Intermediate+ Word of the Day

Intermediate+ Word of the Day: ham

You might know already that ham is ‘a cut of meat that comes from the hind quarter of a hog’ (a pig raised for eating). It is also used for human anatomy, often in the plural form hams, and it means ‘the back of the thigh, or the thigh and the buttock together.’ Unrelatedly, ‘an actor or performer who performs in a exaggerated way or overacts’ is also called a ham and so is ‘an amateur radio operator.’ The verb to ham means…

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Intermediate+ Word of the Day: nap

To nap means ‘to sleep for a short period of time,’ especially during the daytime. Figuratively, it means ‘to be off your guard.’ As a noun, a nap is a short period of sleep. Unrelatedly, a nap is the raised fuzzy end of fibers on the surface of cloth and the verb to nap means ‘to raise the nap.’ Nap is also used as a shortened version of…

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Intermediate+ Word of the Day: hint

A hint is ‘a clue or an indirect or helpful suggestion.’ It is also ‘a very small amount of something’ or ‘an indication of something.’ As a verb, it means ‘to give a hint of something,’ ‘to imply,’ or ‘to suggest indirectly.’

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Intermediate+ Word of the Day: draft

You might know from your email account, a draft is ‘the first version of a piece of writing, a drawing, or a sketch.’ In US English, a draft is also ‘a current of air in a closed space’ and ‘a device for regulating air in a fireplace’ (in the UK, we use draught, but the pronunciation is the same). It is ‘the act of inhaling or drinking’ as well (UK: draught). ‘A portion of something to be drunk or a beer from a keg’ are also called a draft (UK: draught). As a verb, spelled as draft in both US and UK English, it means ‘to sketch’ or ‘to compose.’ As an adjective, still with the same spelling in both UK and US English, it refers to…

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Intermediate+ Word of the Day: wag

To wag means ‘to move up and down or from side to side,’ as dogs do with their tails when they’re happy. When we are talking about someone’s tongue, we mean that they are moving it in idle chatter. If you shake your finger at someone in reprimand, you’re also wagging it, as you are your head if you shake or nod it. To wag also means ‘to travel or get along,’ although this sense is rarely heard these days, and, originally in British English, but now mainly used in Australian English, it means ‘to be absent from school…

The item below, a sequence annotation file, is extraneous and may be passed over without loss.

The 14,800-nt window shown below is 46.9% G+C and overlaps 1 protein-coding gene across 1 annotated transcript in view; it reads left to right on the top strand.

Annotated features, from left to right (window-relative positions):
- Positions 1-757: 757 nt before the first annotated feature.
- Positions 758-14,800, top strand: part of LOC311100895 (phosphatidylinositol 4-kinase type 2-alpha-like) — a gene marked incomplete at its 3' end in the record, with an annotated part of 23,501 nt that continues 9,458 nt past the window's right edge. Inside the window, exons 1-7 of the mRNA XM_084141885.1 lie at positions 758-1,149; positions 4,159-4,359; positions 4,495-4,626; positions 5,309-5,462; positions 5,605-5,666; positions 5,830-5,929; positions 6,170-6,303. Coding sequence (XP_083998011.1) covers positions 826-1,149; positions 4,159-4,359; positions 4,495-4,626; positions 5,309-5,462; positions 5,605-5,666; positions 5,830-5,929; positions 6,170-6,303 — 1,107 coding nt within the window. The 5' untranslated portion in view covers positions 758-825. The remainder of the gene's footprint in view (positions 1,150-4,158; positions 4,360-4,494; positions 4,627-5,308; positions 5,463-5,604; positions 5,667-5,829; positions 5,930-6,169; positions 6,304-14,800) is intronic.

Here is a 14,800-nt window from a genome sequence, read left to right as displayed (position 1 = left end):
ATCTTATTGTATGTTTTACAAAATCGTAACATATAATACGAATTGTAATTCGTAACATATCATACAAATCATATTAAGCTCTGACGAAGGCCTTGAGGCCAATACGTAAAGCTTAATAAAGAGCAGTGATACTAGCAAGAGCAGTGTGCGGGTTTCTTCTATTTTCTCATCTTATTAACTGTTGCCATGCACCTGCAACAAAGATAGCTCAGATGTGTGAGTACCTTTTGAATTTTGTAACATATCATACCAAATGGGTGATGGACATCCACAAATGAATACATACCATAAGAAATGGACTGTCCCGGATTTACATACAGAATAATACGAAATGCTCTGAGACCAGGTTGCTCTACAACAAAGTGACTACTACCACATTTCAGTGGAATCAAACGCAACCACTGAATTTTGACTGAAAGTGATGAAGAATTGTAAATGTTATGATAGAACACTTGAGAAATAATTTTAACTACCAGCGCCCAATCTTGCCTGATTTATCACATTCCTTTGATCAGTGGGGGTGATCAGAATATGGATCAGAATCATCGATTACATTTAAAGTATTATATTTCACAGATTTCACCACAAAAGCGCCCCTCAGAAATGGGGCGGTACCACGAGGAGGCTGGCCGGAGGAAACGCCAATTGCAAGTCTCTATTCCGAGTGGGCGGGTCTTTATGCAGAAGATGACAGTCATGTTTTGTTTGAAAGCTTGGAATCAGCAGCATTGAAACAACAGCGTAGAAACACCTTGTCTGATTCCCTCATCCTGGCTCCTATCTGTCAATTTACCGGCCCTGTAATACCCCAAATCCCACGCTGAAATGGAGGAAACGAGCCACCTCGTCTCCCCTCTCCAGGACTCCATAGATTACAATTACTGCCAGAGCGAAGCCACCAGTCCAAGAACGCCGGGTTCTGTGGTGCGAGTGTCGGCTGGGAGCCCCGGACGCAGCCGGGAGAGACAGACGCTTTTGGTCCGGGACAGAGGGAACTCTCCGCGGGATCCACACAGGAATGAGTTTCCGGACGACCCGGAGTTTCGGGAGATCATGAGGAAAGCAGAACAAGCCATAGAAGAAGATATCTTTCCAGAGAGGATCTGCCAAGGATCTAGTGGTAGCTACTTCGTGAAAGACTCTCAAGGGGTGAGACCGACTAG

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Intermediate+ Word of the Day: sit

To sit is, of course, to rest your body on your buttocks or to be located somewhere. Used as a suffix, it means ‘to take care of something or someone’ and, if birds sit, they cover their eggs with their bodies. If clothes sit on someone in a certain manner, it means they fit or hang in that way, and if you let something sit, it means that you let it go or accept it. Informally, we use sit to talk about food that is well accepted, or not, by out stomachs. If a court sits, it means it is in session and to have an official…

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Intermediate+ Word of the Day: flush

A flush is a sudden rush of emotion, a glowing vigor, or a reddening of the skin. As a verb, to flush means to redden, or to become red, and to inflame or animate. It is also, as you probably know, ‘to flood or wash away with water,’ as we do with toilets. Unrelatedly, as an adjective it means ‘level with the surface of’ or ‘immediately next to.’ It can also mean ‘prosperous, well-supplied with money.’ As an adverb, it means…

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Intermediate+ Word of the Day: dub

When you dub someone, you give them a name or title. This comes from an older use of dub, meaning ‘to make someone a knight by lightly touching him on the shoulder with a sword.’ It also means ‘to poke or thrust’ and in golf, in US English, to hit a ball poorly or to miss a shot. As a noun, mainly in US English and now dated, a dub is an awkward or unskillful person. You might know as well that dub is a style of music…

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Intermediate+ Word of the Day: hoot

To hoot means ‘to cry or shout’, especially in a mocking way. When we are talking about owls, it means ‘to cry’ and it can also be used if anyone or anything makes a similar sound to an owl’s cry. In British English, it also means ‘to sound the horn of a motor vehicle.’ As a noun, the cry of an owl or any similar sound is a hoot and so is a shout, especially if it’s a mocking shout. Informally, hoot means ‘the least bit of concern or…

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Intermediate+ Word of the Day: mud

Mud is what results from mixing earth and water, like what we find on the ground after rain or along the bank of a river. Informally, mud is also scandalous or false and harmful claims or information about something or someone, most often in the expression “to sling (or: to throw) mud,” or something regarded as worthless. Informally, strongly brewed coffee can be called mud. As a verb, although quite rare, to mud means ‘to smear with mud’ and ‘to stir up…

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